Out stateside on June 16, the computer-animated dramedy closed out the Cannes Film Festival. Buzz from France is fairly troubling. The Rotten Tomatoes meter, based on a handful of reviews, is 60%. Peter Sohn directs. He’s best known for 2015’s The Good Dinosaur, which underperformed at the box office and failed to register with the Academy. Voiceover artists include Leah Lewis, Mamoudou Athie, Ronnie del Carmen, Shila Ommi, Wendi McLendon-Covey, Catherine O’Hara, Joe Pera, and Matt Yang King.
This is Pixar’s one at bat for 2023 and prospects look iffy. We may have a frontrunner emerging with Spider-Man: Across the Spider-Verse opening this weekend. Look for my Oscar Predictions post on it shortly. Even if Elemental manages to make the quintet vying for gold, the chances of a victory look non-existent. If it doesn’t catch on at the box office like Lightyear (and that’s certainly possible), it could get left out altogether. My Oscar Prediction posts will continue…
It’s been nearly 40 years since Paris, Texas from Wim Wenders won the Palme d’Or at the Cannes Film Festival. In 1987, he took the Best Director prize at the fest for Wings of Desire. The German filmmaker is back in the south of France with his drama Perfect Days starring Koji Yakusho, Arisa Nakano, and Tokio Emoto.
There’s another honor that Wenders can add to his Cannes accomplishments. At the awards ceremony for their best in show today, Yakusho was named Best Actor for his work. Reviews in general have been laudatory and it stands at 100% on Rotten Tomatoes.
That said, I’m not sure the critical reaction is effusive enough for it to contend in anything beyond International Feature Film. Japan or German could choose to make it their submission. If they do, it’s got a shot but is far from guaranteed placement. My Oscar Prediction posts will continue…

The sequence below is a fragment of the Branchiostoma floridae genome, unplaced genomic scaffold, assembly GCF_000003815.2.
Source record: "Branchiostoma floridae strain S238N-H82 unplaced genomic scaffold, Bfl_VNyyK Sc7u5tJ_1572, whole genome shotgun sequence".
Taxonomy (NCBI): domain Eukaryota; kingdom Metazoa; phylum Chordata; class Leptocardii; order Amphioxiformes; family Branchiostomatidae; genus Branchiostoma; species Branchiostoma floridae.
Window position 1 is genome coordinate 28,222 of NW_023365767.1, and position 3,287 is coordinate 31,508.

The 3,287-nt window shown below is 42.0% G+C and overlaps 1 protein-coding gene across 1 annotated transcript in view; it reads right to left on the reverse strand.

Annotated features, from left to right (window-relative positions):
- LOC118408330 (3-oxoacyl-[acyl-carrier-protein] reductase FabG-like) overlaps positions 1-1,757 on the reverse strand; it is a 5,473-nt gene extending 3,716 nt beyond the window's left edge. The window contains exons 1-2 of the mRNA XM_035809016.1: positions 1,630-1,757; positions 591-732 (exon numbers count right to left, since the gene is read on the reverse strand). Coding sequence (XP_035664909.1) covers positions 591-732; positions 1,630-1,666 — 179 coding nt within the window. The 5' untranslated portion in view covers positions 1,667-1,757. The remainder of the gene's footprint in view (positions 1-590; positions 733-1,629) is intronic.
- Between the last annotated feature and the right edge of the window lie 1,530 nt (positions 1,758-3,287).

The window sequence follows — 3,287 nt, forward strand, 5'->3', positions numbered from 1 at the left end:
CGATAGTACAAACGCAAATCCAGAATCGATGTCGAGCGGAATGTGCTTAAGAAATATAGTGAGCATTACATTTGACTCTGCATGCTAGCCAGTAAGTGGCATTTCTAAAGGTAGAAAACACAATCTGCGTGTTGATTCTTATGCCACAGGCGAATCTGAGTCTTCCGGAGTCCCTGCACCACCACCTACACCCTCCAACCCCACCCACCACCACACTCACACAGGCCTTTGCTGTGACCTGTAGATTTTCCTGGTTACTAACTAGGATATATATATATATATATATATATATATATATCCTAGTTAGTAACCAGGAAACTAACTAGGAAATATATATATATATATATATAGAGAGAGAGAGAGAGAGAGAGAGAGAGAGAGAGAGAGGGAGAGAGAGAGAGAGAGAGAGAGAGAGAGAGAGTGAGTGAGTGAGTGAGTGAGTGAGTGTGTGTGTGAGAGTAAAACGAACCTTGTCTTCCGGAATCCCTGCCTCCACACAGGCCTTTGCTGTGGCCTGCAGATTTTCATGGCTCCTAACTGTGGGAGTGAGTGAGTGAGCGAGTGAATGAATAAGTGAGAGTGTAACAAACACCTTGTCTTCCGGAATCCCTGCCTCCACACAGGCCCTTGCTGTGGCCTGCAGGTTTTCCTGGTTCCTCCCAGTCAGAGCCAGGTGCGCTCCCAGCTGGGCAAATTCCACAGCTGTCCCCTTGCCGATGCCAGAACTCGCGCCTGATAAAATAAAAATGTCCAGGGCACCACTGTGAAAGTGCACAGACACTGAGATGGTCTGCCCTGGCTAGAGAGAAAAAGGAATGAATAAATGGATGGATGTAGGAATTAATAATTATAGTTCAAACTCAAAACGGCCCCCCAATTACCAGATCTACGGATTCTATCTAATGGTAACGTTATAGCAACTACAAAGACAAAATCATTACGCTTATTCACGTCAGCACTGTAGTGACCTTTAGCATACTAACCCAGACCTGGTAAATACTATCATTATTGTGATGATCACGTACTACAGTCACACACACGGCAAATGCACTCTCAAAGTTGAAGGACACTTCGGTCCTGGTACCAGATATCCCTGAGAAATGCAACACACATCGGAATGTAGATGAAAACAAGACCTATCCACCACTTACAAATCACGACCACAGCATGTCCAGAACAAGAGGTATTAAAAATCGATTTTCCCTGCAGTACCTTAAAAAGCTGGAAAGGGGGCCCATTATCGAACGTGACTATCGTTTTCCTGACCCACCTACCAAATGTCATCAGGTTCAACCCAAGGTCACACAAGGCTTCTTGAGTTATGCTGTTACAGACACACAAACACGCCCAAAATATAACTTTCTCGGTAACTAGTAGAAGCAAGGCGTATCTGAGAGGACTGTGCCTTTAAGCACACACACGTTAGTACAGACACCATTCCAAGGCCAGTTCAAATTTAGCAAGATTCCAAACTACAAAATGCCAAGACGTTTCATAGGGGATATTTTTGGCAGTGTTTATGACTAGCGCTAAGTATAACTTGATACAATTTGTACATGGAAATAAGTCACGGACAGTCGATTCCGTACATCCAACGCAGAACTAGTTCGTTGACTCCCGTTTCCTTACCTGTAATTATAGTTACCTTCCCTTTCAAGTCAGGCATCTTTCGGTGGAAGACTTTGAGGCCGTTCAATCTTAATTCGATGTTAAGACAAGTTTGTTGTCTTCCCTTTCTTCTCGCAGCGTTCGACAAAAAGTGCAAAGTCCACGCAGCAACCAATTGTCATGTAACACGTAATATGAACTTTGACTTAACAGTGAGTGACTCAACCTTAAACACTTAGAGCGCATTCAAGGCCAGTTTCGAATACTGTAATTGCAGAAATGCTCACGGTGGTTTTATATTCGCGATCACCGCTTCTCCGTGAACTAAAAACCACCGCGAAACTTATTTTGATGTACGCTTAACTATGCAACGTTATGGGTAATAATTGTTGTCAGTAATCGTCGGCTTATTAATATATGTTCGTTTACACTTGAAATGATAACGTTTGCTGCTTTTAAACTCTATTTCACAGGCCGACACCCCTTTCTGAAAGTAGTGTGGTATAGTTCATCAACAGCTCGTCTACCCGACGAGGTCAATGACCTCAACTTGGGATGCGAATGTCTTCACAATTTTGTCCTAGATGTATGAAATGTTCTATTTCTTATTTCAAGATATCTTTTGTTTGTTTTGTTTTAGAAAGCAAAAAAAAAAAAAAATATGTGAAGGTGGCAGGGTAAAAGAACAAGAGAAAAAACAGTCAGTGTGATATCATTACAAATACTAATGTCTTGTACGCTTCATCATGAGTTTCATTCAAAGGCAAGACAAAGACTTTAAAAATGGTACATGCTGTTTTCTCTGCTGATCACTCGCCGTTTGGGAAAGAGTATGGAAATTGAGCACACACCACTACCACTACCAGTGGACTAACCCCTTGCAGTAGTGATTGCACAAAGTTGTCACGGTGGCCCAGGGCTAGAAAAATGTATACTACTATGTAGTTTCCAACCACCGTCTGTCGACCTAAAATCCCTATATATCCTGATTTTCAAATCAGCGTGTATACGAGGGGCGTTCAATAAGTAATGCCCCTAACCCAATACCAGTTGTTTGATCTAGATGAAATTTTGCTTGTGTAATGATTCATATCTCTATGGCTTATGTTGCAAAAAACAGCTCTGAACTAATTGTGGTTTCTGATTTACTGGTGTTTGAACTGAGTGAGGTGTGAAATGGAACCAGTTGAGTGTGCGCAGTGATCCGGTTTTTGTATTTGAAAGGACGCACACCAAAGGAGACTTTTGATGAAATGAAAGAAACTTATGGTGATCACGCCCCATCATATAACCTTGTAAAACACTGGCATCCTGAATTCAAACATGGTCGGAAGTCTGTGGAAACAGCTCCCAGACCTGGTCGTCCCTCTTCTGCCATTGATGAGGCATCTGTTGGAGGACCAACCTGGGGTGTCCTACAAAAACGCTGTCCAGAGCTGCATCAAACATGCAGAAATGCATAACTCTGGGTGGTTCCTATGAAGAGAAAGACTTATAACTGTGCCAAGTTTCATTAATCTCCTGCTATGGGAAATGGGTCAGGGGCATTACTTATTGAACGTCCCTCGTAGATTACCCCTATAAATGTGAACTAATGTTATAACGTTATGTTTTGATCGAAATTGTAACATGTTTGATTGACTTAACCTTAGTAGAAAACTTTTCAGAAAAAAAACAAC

20th Century Studios is hoping plenty of viewers will be creeped out by The Boogeyman on June 2nd. The PG-13 horror pic is based on a half century old short story by Stephen King with Rob Savage directing. Cast members include Sophie Thatcher (no relation that I’m aware of), Chris Messina, Vivien Lyra Blair, and David Dastmalchian.
Budgeted at just over $40 million, this was originally slated for a streaming premiere on Hulu. Encouraging test screenings changed the plan and now it’s being unveiled in approximately 3000 venues.
This genre has seen its share of successes as of late. There are two comps from 2022 that seem appropriate. The Black Phone was a summer release with some similar themes and based on a novel by King’s son Joe Hill. It started off with $23.6 million. Last fall’s Smile is similar in the sense that it was supposed to roll out on Paramount+ and the pattern was altered due to its positive audience scores. A $22.6 million debut was the result.
The Rotten Tomatoes score is 64%. While under the 83% of Phone and 79% from Smile, that’s just fine to keep the buzz decent. I can’t find a compelling reason why this wouldn’t hit the mid to high teens or low 20s as well.
The Boogeyman opening weekend prediction: $17.7 million
For my Spider-Man: Across the Spider-Verse prediction, click here:
Spider-Man: Across the Spider-Verse swings into multiplexes on June 2nd and hopes to start the month off on a high note. The animated sequel is the follow-up to 2018’s Into the Spider-Verse, which drew widespread critical acclaim resulting in a Best Animated Feature Oscar. It also grossed nearly $200 million domestically and $384 million worldwide.
There’s a trio of directors in Joaquim Dos Santos, Kemp Powers, and Justin K. Thompson. Shameik Moore is back behind the mic as Miles/Spidey. Other performers voicing additional versions of the hero and other characters include Hailee Steinfeld (back as Spider-Woman), Brian Tyree Henry, Luna Lauren Velez, Jake Johnson, Jason Schwartzman, Issa Rae, Karan Soni, Daniel Kaluuya, Oscar Isaac, Greta Lee, Shea Whigham, and Andy Samberg.
Parts 2 and 3 of the franchise were assembled at the same time. Spider-Man: Beyond the Spider-Verse is slated for March 2024. In December 2018, part 1 started out with $35 million before legging out impressively to a $190 million stateside haul. Achieving a rare A+ Cinemascore rating, it stands to reason that audiences should be pumped for the sequel.
In the summer (as opposed to December), tentpoles are expected to post a gigantic opening immediately. Some forecasts have their projection as rosy as $120 million. That’s certainly possible, but I’ll temper expectations a bit and say $90-100 million is probably where this Verse starts.
Spider-Man: Across the Spider-Verse opening weekend prediction: $96.4 million